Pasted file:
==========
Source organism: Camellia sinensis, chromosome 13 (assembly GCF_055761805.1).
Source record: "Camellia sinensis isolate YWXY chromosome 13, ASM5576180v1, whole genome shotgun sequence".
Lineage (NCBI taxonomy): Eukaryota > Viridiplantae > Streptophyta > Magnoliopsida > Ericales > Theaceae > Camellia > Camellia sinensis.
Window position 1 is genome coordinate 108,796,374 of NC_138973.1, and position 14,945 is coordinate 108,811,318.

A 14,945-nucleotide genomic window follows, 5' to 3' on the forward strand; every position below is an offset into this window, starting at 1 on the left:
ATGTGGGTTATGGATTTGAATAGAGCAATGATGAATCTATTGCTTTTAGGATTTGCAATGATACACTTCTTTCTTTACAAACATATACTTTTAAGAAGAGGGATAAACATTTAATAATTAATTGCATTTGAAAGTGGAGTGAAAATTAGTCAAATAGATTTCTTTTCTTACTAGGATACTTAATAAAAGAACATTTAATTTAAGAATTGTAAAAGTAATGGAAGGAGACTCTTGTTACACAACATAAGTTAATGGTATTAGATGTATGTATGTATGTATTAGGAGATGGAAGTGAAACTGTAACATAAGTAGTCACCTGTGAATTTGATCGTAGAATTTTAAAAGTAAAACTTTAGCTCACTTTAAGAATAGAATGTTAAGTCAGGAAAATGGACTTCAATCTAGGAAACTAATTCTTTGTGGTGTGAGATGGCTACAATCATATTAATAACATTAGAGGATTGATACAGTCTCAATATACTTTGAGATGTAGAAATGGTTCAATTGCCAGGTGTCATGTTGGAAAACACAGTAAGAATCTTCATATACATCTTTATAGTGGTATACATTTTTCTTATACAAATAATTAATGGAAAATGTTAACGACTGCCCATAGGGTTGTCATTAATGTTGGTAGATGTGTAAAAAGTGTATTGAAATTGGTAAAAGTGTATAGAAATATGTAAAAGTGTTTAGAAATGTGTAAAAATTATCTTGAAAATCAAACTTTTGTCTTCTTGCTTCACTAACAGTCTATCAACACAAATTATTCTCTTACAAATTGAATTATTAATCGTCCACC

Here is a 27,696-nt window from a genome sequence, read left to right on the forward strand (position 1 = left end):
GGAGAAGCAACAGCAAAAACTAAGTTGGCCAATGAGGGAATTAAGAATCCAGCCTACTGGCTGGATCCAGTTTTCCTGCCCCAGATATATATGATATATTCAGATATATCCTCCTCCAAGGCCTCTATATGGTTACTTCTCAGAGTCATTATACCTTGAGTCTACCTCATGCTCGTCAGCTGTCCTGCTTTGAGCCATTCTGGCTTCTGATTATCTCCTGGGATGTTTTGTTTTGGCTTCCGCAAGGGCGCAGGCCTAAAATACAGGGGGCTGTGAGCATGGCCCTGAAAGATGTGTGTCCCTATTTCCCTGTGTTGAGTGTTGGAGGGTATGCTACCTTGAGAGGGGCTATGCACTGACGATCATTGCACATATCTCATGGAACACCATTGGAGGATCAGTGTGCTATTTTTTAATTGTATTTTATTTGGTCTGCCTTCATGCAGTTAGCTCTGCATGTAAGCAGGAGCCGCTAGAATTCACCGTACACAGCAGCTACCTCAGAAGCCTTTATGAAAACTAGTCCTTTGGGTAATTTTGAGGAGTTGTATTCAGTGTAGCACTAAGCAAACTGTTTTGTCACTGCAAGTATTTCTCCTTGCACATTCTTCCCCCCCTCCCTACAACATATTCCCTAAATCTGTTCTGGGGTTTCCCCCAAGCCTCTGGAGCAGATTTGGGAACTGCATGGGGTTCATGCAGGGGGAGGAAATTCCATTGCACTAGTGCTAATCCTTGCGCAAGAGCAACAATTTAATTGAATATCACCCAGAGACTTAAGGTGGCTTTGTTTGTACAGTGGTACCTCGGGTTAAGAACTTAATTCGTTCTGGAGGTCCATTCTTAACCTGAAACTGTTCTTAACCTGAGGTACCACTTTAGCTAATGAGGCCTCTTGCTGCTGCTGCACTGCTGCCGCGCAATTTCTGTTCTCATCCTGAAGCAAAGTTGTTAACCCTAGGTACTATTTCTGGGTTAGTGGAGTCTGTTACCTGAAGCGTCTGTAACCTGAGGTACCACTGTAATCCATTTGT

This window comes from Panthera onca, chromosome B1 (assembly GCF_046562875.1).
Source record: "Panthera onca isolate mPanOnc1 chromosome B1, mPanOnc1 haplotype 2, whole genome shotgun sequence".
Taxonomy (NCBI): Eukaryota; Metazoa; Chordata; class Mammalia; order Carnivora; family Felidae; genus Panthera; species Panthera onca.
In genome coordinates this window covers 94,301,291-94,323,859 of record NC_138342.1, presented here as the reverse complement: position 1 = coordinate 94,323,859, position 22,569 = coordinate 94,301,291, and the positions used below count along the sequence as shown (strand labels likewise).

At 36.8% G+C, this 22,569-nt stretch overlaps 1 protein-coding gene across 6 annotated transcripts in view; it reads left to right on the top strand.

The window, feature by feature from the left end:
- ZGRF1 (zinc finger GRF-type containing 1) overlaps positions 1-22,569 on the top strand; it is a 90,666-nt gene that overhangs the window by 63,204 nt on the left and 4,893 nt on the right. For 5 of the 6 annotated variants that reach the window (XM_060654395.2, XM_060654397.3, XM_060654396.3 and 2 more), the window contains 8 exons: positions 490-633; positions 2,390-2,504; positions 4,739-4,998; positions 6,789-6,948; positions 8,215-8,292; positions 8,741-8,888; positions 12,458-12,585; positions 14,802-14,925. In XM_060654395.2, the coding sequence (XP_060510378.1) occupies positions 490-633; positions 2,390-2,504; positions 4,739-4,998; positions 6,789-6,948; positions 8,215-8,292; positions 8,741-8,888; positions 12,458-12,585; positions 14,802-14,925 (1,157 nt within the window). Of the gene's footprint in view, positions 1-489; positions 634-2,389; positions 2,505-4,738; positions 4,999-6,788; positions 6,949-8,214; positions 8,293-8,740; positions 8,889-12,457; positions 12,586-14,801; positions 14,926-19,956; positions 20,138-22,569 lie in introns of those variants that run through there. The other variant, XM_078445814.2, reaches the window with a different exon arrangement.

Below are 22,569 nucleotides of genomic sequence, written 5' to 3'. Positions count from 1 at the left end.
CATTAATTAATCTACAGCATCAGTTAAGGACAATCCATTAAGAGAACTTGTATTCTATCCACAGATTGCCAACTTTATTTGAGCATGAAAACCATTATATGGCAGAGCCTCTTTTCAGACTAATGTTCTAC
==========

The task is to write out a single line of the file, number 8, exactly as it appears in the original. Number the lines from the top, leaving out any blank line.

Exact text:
GGAGAAGCAACAGCAAAAACTAAGTTGGCCAATGAGGGAATTAAGAATCCAGCCTACTGGCTGGATCCAGTTTTCCTGCCCCAGATATATATGATATATTCAGATATATCCTCCTCCAAGGCCTCTATATGGTTACTTCTCAGAGTCATTATACCTTGAGTCTACCTCATGCTCGTCAGCTGTCCTGCTTTGAGCCATTCTGGCTTCTGATTATCTCCTGGGATGTTTTGTTTTGGCTTCCGCAAGGGCGCAGGCCTAAAATACAGGGGGCTGTGAGCATGGCCCTGAAAGATGTGTGTCCCTATTTCCCTGTGTTGAGTGTTGGAGGGTATGCTACCTTGAGAGGGGCTATGCACTGACGATCATTGCACATATCTCATGGAACACCATTGGAGGATCAGTGTGCTATTTTTTAATTGTATTTTATTTGGTCTGCCTTCATGCAGTTAGCTCTGCATGTAAGCAGGAGCCGCTAGAATTCACCGTACACAGCAGCTACCTCAGAAGCCTTTATGAAAACTAGTCCTTTGGGTAATTTTGAGGAGTTGTATTCAGTGTAGCACTAAGCAAACTGTTTTGTCACTGCAAGTATTTCTCCTTGCACATTCTTCCCCCCCTCCCTACAACATATTCCCTAAATCTGTTCTGGGGTTTCCCCCAAGCCTCTGGAGCAGATTTGGGAACTGCATGGGGTTCATGCAGGGGGAGGAAATTCCATTGCACTAGTGCTAATCCTTGCGCAAGAGCAACAATTTAATTGAATATCACCCAGAGACTTAAGGTGGCTTTGTTTGTACAGTGGTACCTCGGGTTAAGAACTTAATTCGTTCTGGAGGTCCATTCTTAACCTGAAACTGTTCTTAACCTGAGGTACCACTTTAGCTAATGAGGCCTCTTGCTGCTGCTGCACTGCTGCCGCGCAATTTCTGTTCTCATCCTGAAGCAAAGTTGTTAACCCTAGGTACTATTTCTGGGTTAGTGGAGTCTGTTACCTGAAGCGTCTGTAACCTGAGGTACCACTGTAATCCATTTGT